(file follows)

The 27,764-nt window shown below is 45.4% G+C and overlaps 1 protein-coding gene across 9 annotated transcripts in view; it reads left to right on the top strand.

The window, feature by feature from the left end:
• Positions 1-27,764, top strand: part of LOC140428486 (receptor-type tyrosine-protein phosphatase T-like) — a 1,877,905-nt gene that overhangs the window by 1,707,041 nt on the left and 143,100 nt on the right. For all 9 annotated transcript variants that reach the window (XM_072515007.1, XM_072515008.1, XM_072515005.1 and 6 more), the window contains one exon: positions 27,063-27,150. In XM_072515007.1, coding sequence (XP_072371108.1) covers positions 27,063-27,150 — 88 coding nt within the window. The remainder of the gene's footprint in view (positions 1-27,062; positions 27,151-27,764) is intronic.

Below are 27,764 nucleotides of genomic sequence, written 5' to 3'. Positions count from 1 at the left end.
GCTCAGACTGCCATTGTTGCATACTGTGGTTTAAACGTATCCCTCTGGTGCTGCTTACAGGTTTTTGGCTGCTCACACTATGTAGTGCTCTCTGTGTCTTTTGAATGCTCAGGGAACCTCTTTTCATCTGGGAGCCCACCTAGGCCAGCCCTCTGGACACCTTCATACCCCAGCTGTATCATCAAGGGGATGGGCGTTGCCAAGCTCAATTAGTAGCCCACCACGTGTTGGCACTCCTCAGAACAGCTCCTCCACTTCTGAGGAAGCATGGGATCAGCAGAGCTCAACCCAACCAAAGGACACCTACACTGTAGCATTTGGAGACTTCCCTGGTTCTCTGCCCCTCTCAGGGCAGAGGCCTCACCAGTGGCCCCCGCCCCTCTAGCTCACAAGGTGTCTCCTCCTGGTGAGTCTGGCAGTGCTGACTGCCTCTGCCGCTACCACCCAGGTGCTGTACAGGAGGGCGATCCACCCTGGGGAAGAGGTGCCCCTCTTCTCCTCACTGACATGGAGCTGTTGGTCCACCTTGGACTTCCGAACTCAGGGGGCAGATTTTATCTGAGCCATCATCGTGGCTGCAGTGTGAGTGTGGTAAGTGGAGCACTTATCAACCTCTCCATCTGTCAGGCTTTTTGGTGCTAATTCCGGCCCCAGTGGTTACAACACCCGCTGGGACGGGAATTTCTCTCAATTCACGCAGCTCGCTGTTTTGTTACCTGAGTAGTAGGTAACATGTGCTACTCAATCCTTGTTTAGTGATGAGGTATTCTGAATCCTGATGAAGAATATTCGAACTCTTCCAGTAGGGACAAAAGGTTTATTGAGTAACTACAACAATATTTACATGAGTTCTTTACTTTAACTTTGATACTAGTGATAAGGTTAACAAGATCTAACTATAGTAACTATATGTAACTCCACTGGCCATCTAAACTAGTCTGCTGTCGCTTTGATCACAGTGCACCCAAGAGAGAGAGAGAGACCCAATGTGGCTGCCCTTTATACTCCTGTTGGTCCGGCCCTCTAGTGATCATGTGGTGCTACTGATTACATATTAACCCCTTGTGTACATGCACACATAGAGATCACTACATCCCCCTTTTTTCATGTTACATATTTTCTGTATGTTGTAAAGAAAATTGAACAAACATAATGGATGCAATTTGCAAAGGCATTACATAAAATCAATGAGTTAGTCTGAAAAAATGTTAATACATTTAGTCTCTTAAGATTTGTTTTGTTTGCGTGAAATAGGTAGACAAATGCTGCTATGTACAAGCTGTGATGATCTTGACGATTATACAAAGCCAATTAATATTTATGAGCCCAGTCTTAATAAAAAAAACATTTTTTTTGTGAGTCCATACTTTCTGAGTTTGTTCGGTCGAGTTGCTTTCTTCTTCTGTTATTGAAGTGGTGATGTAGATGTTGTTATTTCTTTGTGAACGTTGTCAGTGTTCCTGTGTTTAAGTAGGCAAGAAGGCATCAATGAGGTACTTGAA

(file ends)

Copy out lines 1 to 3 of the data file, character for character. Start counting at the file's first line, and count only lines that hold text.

The 27,764-nt window shown below is 45.4% G+C and overlaps 1 protein-coding gene across 9 annotated transcripts in view; it reads left to right on the top strand.

The window, feature by feature from the left end:
• Positions 1-27,764, top strand: part of LOC140428486 (receptor-type tyrosine-protein phosphatase T-like) — a 1,877,905-nt gene that overhangs the window by 1,707,041 nt on the left and 143,100 nt on the right. For all 9 annotated transcript variants that reach the window (XM_072515007.1, XM_072515008.1, XM_072515005.1 and 6 more), the window contains one exon: positions 27,063-27,150. In XM_072515007.1, coding sequence (XP_072371108.1) covers positions 27,063-27,150 — 88 coding nt within the window. The remainder of the gene's footprint in view (positions 1-27,062; positions 27,151-27,764) is intronic.